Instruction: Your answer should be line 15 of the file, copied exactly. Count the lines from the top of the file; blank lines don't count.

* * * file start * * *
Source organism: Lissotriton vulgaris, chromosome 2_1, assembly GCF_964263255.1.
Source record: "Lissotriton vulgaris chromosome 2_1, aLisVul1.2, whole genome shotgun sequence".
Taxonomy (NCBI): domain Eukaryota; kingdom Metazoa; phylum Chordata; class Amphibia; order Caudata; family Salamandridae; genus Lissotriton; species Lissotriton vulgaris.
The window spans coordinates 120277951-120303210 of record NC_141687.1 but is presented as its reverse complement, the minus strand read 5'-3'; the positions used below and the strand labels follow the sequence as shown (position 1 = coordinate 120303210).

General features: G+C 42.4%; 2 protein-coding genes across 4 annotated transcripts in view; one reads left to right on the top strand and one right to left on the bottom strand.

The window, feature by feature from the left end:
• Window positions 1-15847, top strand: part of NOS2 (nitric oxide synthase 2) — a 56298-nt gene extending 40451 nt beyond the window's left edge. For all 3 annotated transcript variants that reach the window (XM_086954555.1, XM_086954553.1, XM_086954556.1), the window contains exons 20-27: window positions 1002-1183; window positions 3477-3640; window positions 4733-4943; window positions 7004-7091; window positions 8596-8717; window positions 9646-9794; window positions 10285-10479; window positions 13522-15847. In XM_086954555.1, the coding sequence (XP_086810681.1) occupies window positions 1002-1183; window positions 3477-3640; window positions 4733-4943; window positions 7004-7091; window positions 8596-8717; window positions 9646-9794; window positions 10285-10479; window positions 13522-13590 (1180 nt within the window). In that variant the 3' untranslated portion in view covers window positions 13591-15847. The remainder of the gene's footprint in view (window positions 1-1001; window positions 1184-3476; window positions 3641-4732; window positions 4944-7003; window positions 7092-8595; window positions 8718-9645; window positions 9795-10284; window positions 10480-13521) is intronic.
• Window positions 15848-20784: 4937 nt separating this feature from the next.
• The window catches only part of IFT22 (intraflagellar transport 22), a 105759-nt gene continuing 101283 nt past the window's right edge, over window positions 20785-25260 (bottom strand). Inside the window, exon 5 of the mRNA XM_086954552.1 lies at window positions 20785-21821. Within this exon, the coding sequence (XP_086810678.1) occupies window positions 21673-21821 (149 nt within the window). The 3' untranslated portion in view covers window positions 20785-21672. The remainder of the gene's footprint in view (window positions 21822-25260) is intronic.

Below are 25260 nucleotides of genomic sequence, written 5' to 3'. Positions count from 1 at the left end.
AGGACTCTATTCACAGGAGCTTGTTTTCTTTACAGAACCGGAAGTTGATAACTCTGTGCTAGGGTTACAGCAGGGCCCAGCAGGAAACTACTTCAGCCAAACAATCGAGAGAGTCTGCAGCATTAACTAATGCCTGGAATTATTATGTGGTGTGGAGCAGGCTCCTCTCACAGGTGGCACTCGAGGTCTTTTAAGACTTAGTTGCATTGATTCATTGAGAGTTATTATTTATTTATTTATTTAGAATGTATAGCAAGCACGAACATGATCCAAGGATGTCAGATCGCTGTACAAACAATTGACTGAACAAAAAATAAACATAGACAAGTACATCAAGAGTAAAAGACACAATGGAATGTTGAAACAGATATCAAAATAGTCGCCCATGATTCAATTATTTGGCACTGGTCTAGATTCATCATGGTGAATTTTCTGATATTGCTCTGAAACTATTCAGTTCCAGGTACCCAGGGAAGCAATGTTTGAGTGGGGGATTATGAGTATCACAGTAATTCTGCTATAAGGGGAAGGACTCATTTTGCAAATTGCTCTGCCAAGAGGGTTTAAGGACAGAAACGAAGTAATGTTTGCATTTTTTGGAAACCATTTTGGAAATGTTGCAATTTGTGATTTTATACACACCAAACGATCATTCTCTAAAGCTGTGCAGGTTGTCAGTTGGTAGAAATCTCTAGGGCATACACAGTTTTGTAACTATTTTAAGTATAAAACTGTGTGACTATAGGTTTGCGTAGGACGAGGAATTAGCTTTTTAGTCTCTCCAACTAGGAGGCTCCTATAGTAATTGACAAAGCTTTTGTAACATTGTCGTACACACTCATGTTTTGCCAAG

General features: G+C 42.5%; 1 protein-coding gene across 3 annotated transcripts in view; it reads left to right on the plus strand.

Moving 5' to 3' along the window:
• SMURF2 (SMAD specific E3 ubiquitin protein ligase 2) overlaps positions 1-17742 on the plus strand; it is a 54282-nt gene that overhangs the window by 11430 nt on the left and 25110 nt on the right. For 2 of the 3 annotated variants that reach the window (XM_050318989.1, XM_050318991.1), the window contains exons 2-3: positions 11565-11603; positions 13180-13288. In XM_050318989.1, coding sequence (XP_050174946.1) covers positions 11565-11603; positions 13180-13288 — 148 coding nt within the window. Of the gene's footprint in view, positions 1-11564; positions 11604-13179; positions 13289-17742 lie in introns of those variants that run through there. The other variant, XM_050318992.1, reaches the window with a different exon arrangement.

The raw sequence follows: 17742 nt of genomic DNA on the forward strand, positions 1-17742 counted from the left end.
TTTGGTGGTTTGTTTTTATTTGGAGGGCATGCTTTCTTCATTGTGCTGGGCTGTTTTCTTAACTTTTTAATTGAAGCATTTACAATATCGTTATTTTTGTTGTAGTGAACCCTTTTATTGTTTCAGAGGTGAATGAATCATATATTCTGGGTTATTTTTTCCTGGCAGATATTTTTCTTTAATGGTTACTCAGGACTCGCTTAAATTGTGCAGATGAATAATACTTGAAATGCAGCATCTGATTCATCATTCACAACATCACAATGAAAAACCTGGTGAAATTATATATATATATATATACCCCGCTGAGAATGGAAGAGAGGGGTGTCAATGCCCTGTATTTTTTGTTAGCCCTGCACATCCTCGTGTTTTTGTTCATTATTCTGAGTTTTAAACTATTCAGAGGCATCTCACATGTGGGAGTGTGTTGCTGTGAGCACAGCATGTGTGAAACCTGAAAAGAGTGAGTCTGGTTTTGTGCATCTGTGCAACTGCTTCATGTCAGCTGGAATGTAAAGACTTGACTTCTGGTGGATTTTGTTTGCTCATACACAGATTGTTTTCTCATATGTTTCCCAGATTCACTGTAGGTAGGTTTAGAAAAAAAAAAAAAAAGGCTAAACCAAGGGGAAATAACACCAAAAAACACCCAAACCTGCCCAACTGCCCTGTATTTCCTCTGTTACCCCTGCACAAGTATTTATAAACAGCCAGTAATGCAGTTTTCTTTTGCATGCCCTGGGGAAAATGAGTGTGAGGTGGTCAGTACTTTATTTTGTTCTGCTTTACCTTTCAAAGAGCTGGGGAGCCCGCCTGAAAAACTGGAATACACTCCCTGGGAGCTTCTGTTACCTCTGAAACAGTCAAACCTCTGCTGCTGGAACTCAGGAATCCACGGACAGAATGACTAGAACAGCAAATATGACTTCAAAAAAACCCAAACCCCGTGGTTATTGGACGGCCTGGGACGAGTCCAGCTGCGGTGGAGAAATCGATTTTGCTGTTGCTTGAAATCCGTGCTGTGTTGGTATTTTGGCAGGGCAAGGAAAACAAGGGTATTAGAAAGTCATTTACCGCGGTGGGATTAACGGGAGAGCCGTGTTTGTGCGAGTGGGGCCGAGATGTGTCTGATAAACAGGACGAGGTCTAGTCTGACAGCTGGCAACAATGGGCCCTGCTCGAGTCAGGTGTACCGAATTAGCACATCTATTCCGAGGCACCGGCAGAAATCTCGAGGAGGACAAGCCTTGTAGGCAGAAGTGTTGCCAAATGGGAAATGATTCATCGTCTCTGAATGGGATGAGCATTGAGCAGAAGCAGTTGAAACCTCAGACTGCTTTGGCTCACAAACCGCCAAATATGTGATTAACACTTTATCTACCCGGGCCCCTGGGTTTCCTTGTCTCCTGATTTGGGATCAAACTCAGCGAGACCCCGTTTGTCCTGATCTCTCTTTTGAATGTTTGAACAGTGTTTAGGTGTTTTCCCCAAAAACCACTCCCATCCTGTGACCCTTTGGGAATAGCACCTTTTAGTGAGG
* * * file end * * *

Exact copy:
The raw sequence follows: 17742 nt of genomic DNA on the forward strand, positions 1-17742 counted from the left end.